Bombs killed 15 people and wounded dozens more including an election candidate in Pakistan on Tuesday, raising to more than 100 the death toll from attacks on the campaign for Saturday's polls.
The attacks took place in the northwestern town of Hangu, a flashpoint for violence between Sunni and Shiite Muslims, and in the northwestern district of Dir, where Pakistani troops crushed a Taliban-led insurgency in 2009.
The election will mark a democratic milestone in a country ruled for half its history by the military. It will be the first time that a civilian government has served a full term and handed over to another at the ballot box.
But the Pakistani Taliban has condemned the polls as un-Islamic and directly threatened the main parties in the outgoing ruling coalition led by the Pakistan People's Party (PPP).
Twelve people were killed and more than 40 injured at Hangu when a suicide bomber targeted election candidate Syed Janan, said Musarrat Qadeem, information minister of Khyber Pakhtunkhwa province.
Authorities gave different accounts of whether the bomber had been on foot or riding a motorcycle.
"He blew himself up near the vehicle of Syed Janan. He (Janan) was injured but he is safe," said Abdul Hameed Khan, a senior government official in Hangu.
Also Tuesday a roadside bombing killed at least three people as the brother of a provincial assembly candidate for the PPP went door to door to canvass for votes in Dir, police said.
"It was a remote-controlled bomb, it went off when the brother of a provincial assembly candidate Zamin Khan was campaigning," police officer Mehtab Khan told AFP.
"One vehicle has been totally destroyed. I can see three bodies. It is not immediately clear how many people were in the vehicle," he said.
There was no immediate claim of responsibility for Tuesday's attacks.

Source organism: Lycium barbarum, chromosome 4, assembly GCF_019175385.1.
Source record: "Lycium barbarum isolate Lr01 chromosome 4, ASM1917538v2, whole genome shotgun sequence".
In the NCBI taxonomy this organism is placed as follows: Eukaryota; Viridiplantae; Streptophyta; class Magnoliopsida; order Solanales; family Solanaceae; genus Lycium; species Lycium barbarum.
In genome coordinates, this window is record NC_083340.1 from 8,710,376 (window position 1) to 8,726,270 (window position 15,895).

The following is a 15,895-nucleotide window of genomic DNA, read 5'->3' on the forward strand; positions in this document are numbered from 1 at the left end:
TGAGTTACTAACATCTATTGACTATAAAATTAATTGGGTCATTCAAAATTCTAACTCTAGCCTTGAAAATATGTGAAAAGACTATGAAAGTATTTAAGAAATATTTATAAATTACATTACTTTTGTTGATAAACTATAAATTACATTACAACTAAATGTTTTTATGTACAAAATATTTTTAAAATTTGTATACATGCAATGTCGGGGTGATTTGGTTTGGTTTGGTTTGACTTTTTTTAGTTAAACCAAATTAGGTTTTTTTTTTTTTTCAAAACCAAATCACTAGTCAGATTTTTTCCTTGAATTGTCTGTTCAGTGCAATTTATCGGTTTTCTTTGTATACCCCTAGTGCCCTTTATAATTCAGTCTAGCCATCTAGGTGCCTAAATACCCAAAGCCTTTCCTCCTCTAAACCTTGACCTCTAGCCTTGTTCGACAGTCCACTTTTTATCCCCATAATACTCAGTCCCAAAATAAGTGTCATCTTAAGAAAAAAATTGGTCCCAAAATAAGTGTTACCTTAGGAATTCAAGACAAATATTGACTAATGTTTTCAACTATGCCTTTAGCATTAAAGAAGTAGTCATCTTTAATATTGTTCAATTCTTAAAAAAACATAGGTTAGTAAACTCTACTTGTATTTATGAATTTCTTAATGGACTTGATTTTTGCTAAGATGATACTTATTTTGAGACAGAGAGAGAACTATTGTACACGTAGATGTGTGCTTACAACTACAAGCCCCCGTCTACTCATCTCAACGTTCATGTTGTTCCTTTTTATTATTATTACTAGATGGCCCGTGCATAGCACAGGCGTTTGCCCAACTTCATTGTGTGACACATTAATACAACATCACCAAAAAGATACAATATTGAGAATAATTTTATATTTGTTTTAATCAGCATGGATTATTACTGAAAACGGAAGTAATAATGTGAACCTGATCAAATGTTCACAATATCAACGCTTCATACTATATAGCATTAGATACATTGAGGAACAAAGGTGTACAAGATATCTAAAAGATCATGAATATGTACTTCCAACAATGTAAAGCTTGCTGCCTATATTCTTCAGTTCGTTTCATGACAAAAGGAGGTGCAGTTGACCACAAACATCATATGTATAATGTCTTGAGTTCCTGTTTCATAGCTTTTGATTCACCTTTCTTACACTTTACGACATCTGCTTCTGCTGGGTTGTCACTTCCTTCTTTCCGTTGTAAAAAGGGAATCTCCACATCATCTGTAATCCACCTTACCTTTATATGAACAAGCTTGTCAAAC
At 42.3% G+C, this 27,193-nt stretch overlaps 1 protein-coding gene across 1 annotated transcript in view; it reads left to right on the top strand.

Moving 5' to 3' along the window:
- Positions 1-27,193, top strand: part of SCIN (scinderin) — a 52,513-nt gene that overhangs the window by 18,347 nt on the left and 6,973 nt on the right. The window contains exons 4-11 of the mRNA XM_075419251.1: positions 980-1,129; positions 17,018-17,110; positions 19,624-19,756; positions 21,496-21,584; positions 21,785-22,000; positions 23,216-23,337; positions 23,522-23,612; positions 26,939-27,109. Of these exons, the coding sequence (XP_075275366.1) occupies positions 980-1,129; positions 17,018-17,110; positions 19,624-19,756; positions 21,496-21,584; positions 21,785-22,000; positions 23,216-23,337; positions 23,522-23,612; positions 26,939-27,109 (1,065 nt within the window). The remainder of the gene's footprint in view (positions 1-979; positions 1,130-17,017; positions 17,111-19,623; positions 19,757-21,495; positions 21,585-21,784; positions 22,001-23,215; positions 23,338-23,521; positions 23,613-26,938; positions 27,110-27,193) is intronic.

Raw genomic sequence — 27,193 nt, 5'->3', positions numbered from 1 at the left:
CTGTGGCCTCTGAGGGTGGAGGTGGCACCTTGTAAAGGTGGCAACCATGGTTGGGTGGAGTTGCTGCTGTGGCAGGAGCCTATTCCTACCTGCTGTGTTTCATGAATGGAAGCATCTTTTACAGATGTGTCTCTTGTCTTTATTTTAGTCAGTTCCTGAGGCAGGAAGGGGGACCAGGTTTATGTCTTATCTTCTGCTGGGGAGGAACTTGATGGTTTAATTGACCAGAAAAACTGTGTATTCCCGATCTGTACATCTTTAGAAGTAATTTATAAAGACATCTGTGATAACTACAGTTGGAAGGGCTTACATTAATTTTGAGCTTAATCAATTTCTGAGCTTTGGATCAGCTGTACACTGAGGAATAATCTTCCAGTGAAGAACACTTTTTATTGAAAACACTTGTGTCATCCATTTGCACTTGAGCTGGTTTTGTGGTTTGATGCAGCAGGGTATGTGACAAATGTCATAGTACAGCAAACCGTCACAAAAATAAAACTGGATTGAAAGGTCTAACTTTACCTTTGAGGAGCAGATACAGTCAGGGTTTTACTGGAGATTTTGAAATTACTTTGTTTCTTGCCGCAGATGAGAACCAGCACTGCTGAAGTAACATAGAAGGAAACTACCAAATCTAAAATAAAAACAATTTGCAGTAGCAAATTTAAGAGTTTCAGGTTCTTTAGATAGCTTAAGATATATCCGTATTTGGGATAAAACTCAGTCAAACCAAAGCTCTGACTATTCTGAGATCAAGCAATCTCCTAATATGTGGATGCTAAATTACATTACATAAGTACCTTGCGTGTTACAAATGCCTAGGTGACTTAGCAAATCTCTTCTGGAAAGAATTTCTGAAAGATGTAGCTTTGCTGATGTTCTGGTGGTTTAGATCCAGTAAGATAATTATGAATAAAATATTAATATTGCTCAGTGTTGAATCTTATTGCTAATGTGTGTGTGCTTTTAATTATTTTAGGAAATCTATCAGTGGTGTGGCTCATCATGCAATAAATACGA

They raise to 107 the number of people killed in attacks on politicians and political parties since April 11, according to an AFP tally.
Janan is seeking re-election to the Khyber Pakhtunkhwa provincial assembly and is standing for the right-wing Jamiat Ulema-e-Islam, a religious party in the outgoing national coalition.
He told AFP he had received injuries to his head and shoulder.
"I was on my election campaign and coming to my vehicle when the bomber blew himself up. I received some injuries but survived. Two of my guards were seriously wounded," Janan said.
A joint rally for two other candidates from the same faction of the party was bombed in the tribal district of Kurram on Monday, killing 23 people in the deadliest single attack on the campaign so far.
The Taliban claimed responsibility for Monday's attack, saying the target had been Munir Orakzai -- a lawmaker in the national assembly who was in 2008 elected as an independent but was allied to the outgoing government.
The Taliban have been blamed for killing thousands of Pakistanis in a domestic insurgency over the past six years.
Elections have been postponed in three constituencies where candidates have been killed. They are in the southwestern province of Baluchistan, in Pakistan's biggest city of Karachi and in the southern city of Hyderabad.
The national campaign race has been dominated by the centre-right -- opposition leader Nawaz Sharif, head of the Pakistan Muslim League-N, and cricket star Imran Khan, looking to make a breakthrough for his Pakistan Tehreek-e-Insaf party.